Sunday, 1 May 2016
Requiem for ENO?
I sincerely hope not, and I still want to keep the flame of hope alive by continuing to help fight where possible for the survival of a full company as well as a full season. It seems from what chorus members told me on Friday night after their stunning third performance of Brahms's A German Requiem at St John's Waterloo - my colleague Alexandra Coghlan captured the atmosphere of the first event beautifully here - that new Artistic Director Daniel Kramer wants a full season too. I've stated as much in an article on The Arts Desk giving a cautious welcome. Sincere good luck to him if he, too, is sincere - I'd be amazed if he succeeded where Mark Wigglesworth failed in persuading the intransigent CEO that only by such means can a true English National Opera keep up its superlative, award-winning work.
This German Requiem, performed in the version in English with two pianists at one keyboard - the form it took at its 1871 London premiere - transfigured a work which can seem too gloomy and gloopy in the wrong hands. It still felt a bit that way to J, hearing it for the first time, but I assured him that no-one could have done more to strip away the layers of thick paint than Wigglesworth. Yes, the fugal passages were fast, the last stupendously so, but it never felt rushed even though it clocked in at around the 55 minute mark.
The harmonic relationships between movements were helped by no long pauses; the text was clear and meaningful - with the exception of Eleanor Dennis's radiant but more or less wordless solo; Benedict Nelson's contribution was of a piece with the chorus - simply because Wigglesworth made sure his chorus shaped each phrase towards its natural stress. Nothing could have been more momentous than the 'joy everlasting's of the second movement. Everything was tied together most movingly in the final 'Blessed are the dead', emphasising the sheer strength of the individual sections and with some spectacularly powerful unisons. And one hardly missed the orchestra in the flawless piano duo of ENO music staff treasures Kate Golla and Chris Hopkins (bowing with their bouquets in the second image from the gallery above).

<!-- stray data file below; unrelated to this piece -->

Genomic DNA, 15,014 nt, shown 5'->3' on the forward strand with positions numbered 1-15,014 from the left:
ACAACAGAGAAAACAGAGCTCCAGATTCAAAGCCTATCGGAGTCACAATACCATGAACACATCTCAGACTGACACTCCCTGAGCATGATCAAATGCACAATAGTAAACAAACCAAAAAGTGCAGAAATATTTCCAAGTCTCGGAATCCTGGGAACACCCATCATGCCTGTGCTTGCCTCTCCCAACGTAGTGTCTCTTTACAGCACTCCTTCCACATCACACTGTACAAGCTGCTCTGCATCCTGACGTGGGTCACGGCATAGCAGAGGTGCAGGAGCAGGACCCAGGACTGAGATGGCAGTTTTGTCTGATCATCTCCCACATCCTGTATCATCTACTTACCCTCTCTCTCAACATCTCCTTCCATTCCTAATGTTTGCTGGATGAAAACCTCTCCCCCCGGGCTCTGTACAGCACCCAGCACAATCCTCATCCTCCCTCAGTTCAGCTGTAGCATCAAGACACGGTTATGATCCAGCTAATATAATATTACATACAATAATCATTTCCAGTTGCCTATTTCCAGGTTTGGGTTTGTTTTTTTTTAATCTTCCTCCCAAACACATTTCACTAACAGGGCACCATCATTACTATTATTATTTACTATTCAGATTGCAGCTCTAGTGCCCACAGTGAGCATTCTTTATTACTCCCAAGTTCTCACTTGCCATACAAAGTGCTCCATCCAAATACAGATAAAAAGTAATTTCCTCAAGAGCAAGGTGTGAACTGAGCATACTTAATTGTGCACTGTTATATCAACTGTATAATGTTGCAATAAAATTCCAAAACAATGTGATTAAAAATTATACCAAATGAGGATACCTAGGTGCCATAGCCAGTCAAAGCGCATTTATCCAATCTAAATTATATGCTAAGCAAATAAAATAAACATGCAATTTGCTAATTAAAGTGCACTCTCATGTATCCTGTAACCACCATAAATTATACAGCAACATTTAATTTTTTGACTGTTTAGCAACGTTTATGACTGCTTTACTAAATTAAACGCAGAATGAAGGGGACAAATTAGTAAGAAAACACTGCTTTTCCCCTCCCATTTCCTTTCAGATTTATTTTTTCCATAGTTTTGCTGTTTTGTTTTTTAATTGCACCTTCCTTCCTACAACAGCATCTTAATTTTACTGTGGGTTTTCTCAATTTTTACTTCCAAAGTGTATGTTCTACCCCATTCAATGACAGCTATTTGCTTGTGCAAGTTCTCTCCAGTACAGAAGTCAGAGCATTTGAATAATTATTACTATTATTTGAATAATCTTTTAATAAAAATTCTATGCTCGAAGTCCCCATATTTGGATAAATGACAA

Emotional meetings afterwards. I met up with Jane Livingston, the best of press officers during her long years of service for ENO, to collect my rose oil from Kashan (I'd asked her to get one for me on her recent trip to Iran; my tiny bottle of purest attar from the Kashan bazaar long having been used up, and a replacement not found in any of London's Iranian shops). It might have been a bit de trop of me to make Richard Jones, Mark and his wife Annemieke sniff it ('Turkish delight?' guessed Richard - close, of course). Was also delighted to see the chorus members who had helped me put their side of the argument on The Arts Desk, and to meet face to face at last the joint recipients of the Mackerras Conducting Fellowship I'd helped to adjudicate, Toby Purser and Matthew Waldren.
One familiar face from the chorus said that he'd never before encountered a conductor who could change the entire sound with a flick of the wrist. As postscript to return the compliment, I want to include some wonderful lines from two conductors. From Mark Wigglesworth, first in the programme, following carefully-selected observations on the work being performed:
An opera chorus spend their working lives revealing the full range of humanity on the stage. I know no finer exponents of this than the Chorus of English National Opera. I would like to take this opportunity to pay tribute to them and to thank especially their manager David Dyer and their Chorus Master Stephen Harris. It was their ideas that were the inspiration for these concerts and it is their leadership that continues to inspire us all.
And in private, reproduced with his consent, he wrote that he was
Conscious of what we have lost but right now even more conscious of the extraordinary relationship that has developed between the choristers and me. No-one can or will take that away from us.
Finally, from Toby Purser, again made privately and given with his consent:
To see a chorus in tears of emotion at the end of a performance, with a level of communication, respect and integrity almost impossible to imagine, is breathtakingly inspiring, but also a genuine torture - like having a glimpse of the ultimate artistic potential, only to see it withdrawn afterwards.
Amen to that, and let's live in hope that the knight on his white charger mentioned by one of the chorus members and quoted in the Kramer piece will come riding back in glory. We can dream, can't we?